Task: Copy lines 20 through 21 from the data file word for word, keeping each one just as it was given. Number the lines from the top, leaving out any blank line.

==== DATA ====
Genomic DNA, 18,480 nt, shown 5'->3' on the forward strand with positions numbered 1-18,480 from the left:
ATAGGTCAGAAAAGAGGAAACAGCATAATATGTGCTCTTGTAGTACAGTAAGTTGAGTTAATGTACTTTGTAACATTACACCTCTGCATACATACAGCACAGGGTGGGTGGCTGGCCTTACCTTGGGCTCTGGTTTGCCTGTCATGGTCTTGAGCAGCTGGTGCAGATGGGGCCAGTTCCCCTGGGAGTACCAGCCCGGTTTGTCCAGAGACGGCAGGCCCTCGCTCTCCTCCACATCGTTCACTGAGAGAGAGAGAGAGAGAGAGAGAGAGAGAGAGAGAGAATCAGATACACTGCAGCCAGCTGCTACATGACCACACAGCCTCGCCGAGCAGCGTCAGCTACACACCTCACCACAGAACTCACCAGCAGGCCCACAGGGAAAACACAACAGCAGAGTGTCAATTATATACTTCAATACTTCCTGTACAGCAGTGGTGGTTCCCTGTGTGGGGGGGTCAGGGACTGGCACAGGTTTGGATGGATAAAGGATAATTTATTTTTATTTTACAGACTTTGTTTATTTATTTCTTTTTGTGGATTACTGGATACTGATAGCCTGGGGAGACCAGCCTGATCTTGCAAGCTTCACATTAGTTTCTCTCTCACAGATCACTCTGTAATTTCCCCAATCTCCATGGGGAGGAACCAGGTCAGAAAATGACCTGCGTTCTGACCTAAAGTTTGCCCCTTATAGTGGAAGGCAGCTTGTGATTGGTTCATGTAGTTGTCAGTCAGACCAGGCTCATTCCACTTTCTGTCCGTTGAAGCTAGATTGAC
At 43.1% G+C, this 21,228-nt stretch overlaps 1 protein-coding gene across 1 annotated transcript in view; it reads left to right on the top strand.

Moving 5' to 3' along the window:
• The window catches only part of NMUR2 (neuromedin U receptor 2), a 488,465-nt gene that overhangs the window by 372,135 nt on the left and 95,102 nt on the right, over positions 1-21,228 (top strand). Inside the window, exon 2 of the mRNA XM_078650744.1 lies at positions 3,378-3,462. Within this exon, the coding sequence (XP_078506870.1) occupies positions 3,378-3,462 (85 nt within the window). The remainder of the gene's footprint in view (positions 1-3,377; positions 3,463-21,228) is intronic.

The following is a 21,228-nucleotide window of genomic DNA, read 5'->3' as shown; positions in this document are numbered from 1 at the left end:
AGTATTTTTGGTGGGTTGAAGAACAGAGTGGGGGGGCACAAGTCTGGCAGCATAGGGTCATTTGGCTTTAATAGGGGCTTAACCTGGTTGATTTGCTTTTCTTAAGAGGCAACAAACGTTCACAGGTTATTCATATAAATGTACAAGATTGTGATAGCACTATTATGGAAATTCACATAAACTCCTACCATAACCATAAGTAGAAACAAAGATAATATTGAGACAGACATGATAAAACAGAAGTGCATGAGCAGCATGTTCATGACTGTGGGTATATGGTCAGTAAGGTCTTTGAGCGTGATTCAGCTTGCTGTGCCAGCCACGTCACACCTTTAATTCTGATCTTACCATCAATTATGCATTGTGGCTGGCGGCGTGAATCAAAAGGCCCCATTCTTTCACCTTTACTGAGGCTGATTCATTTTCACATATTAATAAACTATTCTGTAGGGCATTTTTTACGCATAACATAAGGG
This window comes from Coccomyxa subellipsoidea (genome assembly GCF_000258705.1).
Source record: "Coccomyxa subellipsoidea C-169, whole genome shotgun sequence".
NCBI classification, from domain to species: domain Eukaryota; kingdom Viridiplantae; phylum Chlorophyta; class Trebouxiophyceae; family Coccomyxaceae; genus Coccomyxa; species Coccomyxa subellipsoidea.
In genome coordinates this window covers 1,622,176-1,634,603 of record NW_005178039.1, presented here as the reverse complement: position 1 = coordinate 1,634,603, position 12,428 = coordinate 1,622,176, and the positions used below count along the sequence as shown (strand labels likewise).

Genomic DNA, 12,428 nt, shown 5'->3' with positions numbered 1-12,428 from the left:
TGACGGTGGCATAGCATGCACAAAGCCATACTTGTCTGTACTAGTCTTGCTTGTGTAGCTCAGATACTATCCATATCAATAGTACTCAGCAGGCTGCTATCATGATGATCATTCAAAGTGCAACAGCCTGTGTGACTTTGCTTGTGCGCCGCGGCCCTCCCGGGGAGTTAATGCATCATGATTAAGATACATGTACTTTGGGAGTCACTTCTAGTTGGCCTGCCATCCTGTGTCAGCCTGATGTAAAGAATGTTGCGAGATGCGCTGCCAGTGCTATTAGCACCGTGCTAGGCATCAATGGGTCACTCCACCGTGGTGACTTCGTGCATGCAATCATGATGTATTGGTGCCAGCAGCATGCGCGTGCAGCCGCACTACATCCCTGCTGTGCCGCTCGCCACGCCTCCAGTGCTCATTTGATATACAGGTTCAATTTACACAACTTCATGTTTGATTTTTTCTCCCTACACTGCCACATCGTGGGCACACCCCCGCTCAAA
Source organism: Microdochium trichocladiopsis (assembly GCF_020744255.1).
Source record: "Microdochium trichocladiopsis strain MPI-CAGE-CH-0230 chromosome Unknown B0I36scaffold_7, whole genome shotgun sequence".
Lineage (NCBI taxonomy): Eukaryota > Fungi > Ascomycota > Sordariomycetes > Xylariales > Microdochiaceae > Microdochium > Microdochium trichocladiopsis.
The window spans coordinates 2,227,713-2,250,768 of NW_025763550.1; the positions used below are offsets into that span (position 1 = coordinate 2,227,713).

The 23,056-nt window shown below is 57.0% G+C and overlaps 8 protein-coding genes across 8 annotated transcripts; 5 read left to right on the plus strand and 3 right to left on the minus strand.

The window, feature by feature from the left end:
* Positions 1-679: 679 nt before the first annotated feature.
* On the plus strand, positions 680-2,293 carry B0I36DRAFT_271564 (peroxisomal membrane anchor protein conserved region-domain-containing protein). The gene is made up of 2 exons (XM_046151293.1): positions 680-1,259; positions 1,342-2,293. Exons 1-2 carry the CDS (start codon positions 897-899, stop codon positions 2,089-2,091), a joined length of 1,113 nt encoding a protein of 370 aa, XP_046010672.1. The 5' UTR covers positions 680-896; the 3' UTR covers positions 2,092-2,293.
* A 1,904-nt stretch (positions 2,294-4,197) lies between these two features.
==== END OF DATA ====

* Positions 1-679: 679 nt before the first annotated feature.
* On the plus strand, positions 680-2,293 carry B0I36DRAFT_271564 (peroxisomal membrane anchor protein conserved region-domain-containing protein). The gene is made up of 2 exons (XM_046151293.1): positions 680-1,259; positions 1,342-2,293. Exons 1-2 carry the CDS (start codon positions 897-899, stop codon positions 2,089-2,091), a joined length of 1,113 nt encoding a protein of 370 aa, XP_046010672.1. The 5' UTR covers positions 680-896; the 3' UTR covers positions 2,092-2,293.